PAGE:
Tuesday, June 29, 2010

Black Sheep's Blu-Tuesday

For the last I don't know how long, I have been bored out of my mind with very little to do.  Today, when all I thought I had to do was write this little piece has gotten way busier than expected.  It has gotten so busy in fact that I must rush through this because I have to be somewhere in about an hour and have yet to prepare dinner, let alone eat it.  Shall we ...

The eighth volume of this long running Fox comedy series is surprisingly sharp.  I say surprisingly because I found that Seth MacFarlane and friends have been relying too much on tested jokes and formula in more recent years, that they were getting somewhat lazy.  This latest volume though, which spans the later part of the season before last and a good chunk of the most recent season, steps it up though with episodes like "420", in which Brian and Stewie put on the most darling little number about how everything is better with a bag of weed.  And of course, how can you miss the reveal of the evil monkey?!  The DVD comes with commentary, deleted scenes and Family Guy karaoke!  Freakin' sweet.

On a completely different note, I cannot recommend this 2-hour plus, black and white, incredibly  bleak German film any more.  I know; it doesn't sound like anything you would ever want to do but Michael Haneke's THE WHITE RIBBON is practically a masterpiece.  Nominated for the Best Foreign Language and Best Cinematography Oscars this past year (both of which it lost), this film explores the bizarre happenings in a small  Northern German town just before World War I and the uprise of the growing social change.  It is a fascinating exploration of humanity as well and I assure you, when it is this beautifully executed, you won't notice the time at 20all.  You may even wish it keeps going.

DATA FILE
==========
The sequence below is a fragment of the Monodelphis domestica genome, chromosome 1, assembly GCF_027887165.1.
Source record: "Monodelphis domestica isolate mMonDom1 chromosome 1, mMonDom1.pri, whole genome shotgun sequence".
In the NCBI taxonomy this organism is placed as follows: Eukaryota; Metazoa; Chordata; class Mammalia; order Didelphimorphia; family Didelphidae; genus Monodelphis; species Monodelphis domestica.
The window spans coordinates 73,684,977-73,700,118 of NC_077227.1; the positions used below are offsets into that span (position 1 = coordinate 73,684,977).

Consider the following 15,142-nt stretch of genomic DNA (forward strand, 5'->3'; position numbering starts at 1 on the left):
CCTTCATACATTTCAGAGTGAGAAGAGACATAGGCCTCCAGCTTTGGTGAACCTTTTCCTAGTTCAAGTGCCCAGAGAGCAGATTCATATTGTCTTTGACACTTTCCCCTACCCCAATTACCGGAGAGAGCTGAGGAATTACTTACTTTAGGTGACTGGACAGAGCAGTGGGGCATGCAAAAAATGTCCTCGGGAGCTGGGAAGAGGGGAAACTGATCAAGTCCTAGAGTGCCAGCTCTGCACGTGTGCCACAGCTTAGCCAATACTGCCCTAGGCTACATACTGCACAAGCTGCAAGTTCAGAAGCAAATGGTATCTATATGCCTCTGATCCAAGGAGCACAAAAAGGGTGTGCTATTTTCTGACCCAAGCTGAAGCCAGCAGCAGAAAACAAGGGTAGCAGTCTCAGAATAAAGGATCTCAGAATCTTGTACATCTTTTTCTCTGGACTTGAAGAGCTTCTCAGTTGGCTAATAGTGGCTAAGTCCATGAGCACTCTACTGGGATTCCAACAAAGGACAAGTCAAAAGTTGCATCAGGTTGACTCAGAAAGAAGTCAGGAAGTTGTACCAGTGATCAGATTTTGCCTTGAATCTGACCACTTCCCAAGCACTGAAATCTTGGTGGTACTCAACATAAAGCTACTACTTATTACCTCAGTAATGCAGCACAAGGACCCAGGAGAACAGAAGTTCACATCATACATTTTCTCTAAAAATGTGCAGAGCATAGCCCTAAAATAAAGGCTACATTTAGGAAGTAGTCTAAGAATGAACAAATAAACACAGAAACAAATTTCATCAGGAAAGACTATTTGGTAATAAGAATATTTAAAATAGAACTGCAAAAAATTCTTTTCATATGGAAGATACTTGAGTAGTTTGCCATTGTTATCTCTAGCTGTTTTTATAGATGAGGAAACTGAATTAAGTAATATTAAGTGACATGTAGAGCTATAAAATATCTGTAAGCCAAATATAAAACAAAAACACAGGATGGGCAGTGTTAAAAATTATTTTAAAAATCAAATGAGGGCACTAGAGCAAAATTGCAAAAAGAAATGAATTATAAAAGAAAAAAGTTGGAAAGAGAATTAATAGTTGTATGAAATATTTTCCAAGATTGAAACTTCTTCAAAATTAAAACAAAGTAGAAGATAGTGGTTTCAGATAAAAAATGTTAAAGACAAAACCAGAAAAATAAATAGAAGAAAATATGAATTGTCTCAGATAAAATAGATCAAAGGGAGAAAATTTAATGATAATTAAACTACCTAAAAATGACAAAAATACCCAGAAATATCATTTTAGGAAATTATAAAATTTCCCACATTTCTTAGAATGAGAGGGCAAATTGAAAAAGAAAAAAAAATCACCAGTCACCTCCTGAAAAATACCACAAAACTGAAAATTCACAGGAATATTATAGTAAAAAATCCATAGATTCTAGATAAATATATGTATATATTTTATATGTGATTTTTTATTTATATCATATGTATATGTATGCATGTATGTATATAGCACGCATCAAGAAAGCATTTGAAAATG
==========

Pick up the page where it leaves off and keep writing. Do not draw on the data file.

This spring comedy failed to connect in theatres but will hopefully find new life on home video.  Three middle-aged men (John Cusack, Rob Corddry and Craig Robinson) head back to the ski resort they frequented in college in an attempt to distract Corddry's character from his suidical depression.  Through some random chain of events, they end up traveling back in time while getting wasted in a hot tub and have a second chance on life.  The laughs are plenty if you can forego the ridiculous premise and validation of materialism as happiness.  Get a few buddies together, get some beer and enjoy the trip!
Source: Blu-ray.com

Sunday, June 27, 2010

Black Sheep @ The Box Office

It is of no surprise to me or no one else I'm sure that TOY STORY 3 held on to the top spot at the Box Office with nothing but mediocre challengers for the crown.  The $59 million haul is a reasonable 46.5% drop off considering sequels tend to drop steeply in their second weeks.  At $226.5 million, it has amassed almost as much in two weeks as SHREK FOREVER AFTER has in its entire six week run.  The Adam Sandler ensemble comedy, GROWN UPS, did solid business in second place.  This opening is on par with previous Sandler summer comedies like CLICK or YOU DON'T MESS WITH THE ZOHAN and $10 million shy of the entire domestic take of his last film, FUNNY PEOPLE.  Tom Cruise and Cameron Diaz managed some mild returns for the action-comedy, KNIGHT AND DAY.  The response is certainly not overwhelming and could throw the MISSION: IMPOSSIBLE franchise into serious question going forward.

Outside the Top 10, two Black Sheep favorites continue to perform well.  The $2 million drama, WINTER'S BONE, has now hauled in over half its budget with another solid week of expansion.  The week's big indie success again though is CYRUS, from the Duplass brothers.  It pulled in over $17K per screen on just 17 screens for a 65% increase over last week.  This weekend I caught COCO CHANEL AND IGOR STRAVINSKY.  The review is coming later this week but the film itself may not make it there, pulling in only modest returns, $4K per screen on 20 screens.  Another review coming later this week is for Alain Resnais's festival hit, WILD GRASS.  The French film, which drove me insane while I watched it, only earned about $7K on five screens limiting its expansion plans.